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The Poisoner’s Handbook: Murder and the Birth of Forensic Medicine in Jazz Age New York
Deborah Blum
The Poisoner’s Handbook: Murder and the Birth of Forensic Medicine in Jazz Age New York by Deborah Blum
Synopsis

The Poisoner’s Handbook details the work of New York City’s first scientifically trained medical examiner, Charles Norris, and his partner, Alexander Gettler, the city’s first toxicologist. It offers an insider’s view of how forensic science really works by walking readers through their investigations into notorious and mysterious poisonings.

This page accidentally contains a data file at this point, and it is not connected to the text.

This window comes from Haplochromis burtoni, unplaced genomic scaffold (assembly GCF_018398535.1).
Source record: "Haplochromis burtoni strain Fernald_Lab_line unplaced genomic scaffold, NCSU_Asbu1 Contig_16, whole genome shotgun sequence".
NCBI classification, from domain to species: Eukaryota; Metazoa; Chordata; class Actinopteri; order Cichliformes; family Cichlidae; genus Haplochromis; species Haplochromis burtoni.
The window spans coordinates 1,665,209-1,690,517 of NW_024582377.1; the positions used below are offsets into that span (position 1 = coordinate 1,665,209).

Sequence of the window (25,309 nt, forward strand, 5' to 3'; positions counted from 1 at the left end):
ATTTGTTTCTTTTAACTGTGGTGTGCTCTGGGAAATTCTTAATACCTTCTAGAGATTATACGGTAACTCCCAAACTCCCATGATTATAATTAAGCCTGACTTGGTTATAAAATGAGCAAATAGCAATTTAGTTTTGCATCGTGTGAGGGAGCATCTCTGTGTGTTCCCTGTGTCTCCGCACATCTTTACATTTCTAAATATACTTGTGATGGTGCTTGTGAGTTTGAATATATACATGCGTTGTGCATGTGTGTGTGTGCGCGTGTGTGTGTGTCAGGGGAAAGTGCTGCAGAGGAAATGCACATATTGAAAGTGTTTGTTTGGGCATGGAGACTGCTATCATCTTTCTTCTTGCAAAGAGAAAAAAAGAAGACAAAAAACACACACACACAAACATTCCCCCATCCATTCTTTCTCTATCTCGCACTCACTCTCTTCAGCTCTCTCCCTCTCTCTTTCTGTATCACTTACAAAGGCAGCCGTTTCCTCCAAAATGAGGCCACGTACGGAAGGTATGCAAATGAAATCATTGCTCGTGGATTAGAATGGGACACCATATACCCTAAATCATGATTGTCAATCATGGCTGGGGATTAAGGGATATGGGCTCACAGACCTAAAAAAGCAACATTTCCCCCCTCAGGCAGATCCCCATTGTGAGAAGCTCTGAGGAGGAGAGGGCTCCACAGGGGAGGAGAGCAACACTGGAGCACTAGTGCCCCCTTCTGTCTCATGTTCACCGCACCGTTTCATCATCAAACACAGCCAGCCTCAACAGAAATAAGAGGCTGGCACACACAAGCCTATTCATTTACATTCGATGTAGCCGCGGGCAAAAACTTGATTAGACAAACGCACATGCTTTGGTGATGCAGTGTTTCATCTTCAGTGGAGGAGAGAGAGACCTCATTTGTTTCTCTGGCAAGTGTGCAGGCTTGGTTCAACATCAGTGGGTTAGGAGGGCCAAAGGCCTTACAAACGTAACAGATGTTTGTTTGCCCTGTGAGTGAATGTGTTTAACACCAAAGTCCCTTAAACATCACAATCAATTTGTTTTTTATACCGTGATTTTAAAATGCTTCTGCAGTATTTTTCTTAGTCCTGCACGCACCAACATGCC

Who should read these blinks?
  • Anyone interested in forensic medicine
  • Anyone who wants to learn more about the poisonous chemicals in everyone’s pantry
  • Anyone who enjoys a good murder mystery
Who wrote the book?

Deborah Blum is an American professor of journalism who writes for the New York Times and blogs for Wired. She received a Pulitzer Prize in 1992 for a series of articles entitled The Monkey Wars, and is also the author of Ghost Hunters.

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